“May you come to know Jesus’ love – although it can never be fully known – and so be completely filled with the very nature of God.” Ephesians 3:19 (Good News Translation adapted)
My dad was a quiet, humble man, the eldest son of stoic Scottish immigrants. He didn’t talk a lot, so when he did, I listened. I remember him warning me, “don’t get too full of yourself.” Those warnings usually came after I’d achieved something, like a good report card. I received it as advice to not be conceited and a warning to continue to be diligent and not take good grades for granted.
I’ve been thinking about “being full of yourself” so I did a bit of research. The English idiom originated in the 17th century. According to the Cambridge Dictionary it means: “conceited, self-centered, thinking that you are very important in a way that annoys other people.” Ted Turner, founder of CNN and with a personal net worth of 2.3 billion US dollars once quipped, “If I only had a little humility, I would be perfect.” That fits the bill.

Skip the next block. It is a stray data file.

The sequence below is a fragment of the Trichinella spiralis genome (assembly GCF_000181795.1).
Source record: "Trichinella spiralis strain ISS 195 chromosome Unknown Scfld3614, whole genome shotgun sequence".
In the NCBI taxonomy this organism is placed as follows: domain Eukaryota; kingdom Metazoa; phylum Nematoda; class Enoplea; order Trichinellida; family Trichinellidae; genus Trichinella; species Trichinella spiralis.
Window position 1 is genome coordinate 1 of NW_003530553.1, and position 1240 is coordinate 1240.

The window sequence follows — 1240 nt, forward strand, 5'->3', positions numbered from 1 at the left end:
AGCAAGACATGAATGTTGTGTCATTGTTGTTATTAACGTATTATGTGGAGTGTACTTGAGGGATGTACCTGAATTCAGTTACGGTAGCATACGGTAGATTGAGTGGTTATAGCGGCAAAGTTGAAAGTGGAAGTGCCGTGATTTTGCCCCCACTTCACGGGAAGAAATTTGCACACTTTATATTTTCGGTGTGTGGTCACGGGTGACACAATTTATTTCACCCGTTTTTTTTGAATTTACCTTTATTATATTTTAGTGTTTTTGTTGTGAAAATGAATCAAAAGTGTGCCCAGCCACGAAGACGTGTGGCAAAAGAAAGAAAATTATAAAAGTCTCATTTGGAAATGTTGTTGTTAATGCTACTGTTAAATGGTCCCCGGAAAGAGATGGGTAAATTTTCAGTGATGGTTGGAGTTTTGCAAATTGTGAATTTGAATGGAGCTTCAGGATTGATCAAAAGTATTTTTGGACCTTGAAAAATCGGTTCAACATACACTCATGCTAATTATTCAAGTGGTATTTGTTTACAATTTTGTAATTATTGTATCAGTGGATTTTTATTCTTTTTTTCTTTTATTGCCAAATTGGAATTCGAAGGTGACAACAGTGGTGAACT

My dad’s advice was sound but lacked a suggestion about how to be “less full of myself.” I heard an interview a few years ago with Fr. Richard Rohr. He acknowledged his capacity for arrogance, and so prayed each day for a humiliation. That’s one way to take you down a notch or two, to keep from getting too big for your britches, another of my dad’s favorites. The flaw is that it is still focused on oneself.
C.S Lewis wrote, “Humility is not thinking less of yourself, it is thinking of yourself less.” The best way I’ve discovered to do that is to think more about God and others. That’s how Jesus, the one in whom the fullness of God dwelt, modeled.
Do everything for the glory of God ~ Anne